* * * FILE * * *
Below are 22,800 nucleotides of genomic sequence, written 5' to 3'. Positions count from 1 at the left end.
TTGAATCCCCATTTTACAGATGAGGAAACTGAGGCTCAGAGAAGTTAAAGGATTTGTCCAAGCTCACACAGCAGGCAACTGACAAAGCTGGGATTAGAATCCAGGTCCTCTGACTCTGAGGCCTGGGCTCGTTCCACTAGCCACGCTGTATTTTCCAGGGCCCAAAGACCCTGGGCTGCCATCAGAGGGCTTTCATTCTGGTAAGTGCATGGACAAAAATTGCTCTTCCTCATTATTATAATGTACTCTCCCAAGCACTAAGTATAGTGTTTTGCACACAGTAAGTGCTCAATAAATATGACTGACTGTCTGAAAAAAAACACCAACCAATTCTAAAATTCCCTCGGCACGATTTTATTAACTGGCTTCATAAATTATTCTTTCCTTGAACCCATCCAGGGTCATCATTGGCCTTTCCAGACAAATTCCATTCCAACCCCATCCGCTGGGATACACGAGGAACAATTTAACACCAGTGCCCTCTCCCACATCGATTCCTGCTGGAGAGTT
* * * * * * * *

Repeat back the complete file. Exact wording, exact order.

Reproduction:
Below are 22,800 nucleotides of genomic sequence, written 5' to 3'. Positions count from 1 at the left end.
TTGAATCCCCATTTTACAGATGAGGAAACTGAGGCTCAGAGAAGTTAAAGGATTTGTCCAAGCTCACACAGCAGGCAACTGACAAAGCTGGGATTAGAATCCAGGTCCTCTGACTCTGAGGCCTGGGCTCGTTCCACTAGCCACGCTGTATTTTCCAGGGCCCAAAGACCCTGGGCTGCCATCAGAGGGCTTTCATTCTGGTAAGTGCATGGACAAAAATTGCTCTTCCTCATTATTATAATGTACTCTCCCAAGCACTAAGTATAGTGTTTTGCACACAGTAAGTGCTCAATAAATATGACTGACTGTCTGAAAAAAAACACCAACCAATTCTAAAATTCCCTCGGCACGATTTTATTAACTGGCTTCATAAATTATTCTTTCCTTGAACCCATCCAGGGTCATCATTGGCCTTTCCAGACAAATTCCATTCCAACCCCATCCGCTGGGATACACGAGGAACAATTTAACACCAGTGCCCTCTCCCACATCGATTCCTGCTGGAGAGTT